S&C was only one brand I had sold when I had my store. I had many sick toy breed dogs improve and do better on S&C. I'm curious how many of those dogs were being fed S&C only and how many were using it as toppers and mixing it with dry kibble or canned. And if so, what ratio kibble to S&C? Were they rotating formulas? Were they doing frozen or dehydrated? If dehydrated, were they properly hydrating? How were their dogs introduced to S&C? How long had they been on it? I applaud keeping food diaries and trying to get to the source of the issue. However a survey is not a controlled study and there are so many variables. I find it a bit dangerous to accuse a brand that is doing things so much better than most commercial foods out there to not be suited to specific dog groups.
Like I said said "coincidence, maybe". As far as I know, they were being fed and rotating for the years prior. These people are extremely knowledgeable. I understand you love the brand because you sold it but it does not work for everyone. I for one thought it was the best until 2 of my 3 dogs got sick while feeding it to them, so yes, I'm overly hesitatant to refer someone to this brand.
I understand IBD very well. I've spent countless hours researching a cure for Lacie who had been on S&C. She also suffers with severe IBD, a very complicated case having both upper and lower IBD. What I do know is this. What works for one, doesn't work for another. Diet alone doesn't work for all, diet alone can not cure all, especially the complicated ones or those suffering with SIBO, PLE, EPI that can be secondary to IBD. Sometimes a dog needs to resort to meds, it's life or death. There are other drugs that work strictly in the gut with less side effects than metronidazole and prednisone. Fecal transplant is what helped my girl most. Ozone therapy another.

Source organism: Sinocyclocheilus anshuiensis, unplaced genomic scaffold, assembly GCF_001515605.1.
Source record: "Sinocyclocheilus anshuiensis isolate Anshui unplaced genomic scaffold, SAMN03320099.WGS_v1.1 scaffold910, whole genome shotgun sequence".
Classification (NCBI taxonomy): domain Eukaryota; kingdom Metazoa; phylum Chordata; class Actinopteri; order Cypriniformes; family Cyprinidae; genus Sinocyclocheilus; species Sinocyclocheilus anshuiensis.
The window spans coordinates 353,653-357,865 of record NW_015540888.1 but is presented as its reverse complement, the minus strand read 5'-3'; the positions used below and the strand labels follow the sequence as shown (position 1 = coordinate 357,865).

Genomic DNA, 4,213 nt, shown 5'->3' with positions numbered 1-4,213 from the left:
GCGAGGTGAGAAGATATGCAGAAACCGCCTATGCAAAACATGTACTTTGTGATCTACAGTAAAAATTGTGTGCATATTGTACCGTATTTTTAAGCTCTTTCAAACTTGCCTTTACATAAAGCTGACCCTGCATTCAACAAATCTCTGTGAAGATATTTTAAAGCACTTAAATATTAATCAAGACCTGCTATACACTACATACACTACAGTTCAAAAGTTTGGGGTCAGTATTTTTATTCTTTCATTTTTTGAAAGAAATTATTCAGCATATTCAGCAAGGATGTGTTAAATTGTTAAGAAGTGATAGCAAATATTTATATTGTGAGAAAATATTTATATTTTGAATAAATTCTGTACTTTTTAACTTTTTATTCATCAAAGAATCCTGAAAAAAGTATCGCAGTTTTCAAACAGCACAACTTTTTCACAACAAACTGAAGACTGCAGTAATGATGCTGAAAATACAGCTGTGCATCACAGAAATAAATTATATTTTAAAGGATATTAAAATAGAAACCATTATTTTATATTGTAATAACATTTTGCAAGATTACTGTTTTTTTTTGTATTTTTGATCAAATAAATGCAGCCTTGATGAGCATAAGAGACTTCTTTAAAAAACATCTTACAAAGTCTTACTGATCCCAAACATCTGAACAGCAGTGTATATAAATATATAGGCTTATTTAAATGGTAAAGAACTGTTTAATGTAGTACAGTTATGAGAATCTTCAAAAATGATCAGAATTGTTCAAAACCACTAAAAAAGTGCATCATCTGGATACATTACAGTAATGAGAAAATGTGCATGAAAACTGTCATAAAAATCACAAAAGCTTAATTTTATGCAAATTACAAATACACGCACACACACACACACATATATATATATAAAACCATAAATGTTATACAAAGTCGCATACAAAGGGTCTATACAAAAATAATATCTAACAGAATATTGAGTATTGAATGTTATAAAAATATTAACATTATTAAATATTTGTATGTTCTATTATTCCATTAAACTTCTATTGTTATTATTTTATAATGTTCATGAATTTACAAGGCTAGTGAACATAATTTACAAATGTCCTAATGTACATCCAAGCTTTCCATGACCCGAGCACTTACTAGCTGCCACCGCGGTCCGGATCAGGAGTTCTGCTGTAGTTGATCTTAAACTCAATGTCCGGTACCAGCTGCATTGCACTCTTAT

So, I'll stand by what I believe most, 'if you do not know that your dog doesn't have an underlying GI condition, then I would not recommend S&C".
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Old 06-18-2017, 08:04 PM   #10 (permalink)
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I personally would not use any kind of correction collar, including vibrating, on a small dog. These are negative reinforcement collars and often sensitize the pup to the actual collar rather than stopping the barking. You would be better served by having a qualified trainer help you teach bark and stop on command - there is a time and place for barking, and your dog should be able to go silent on command.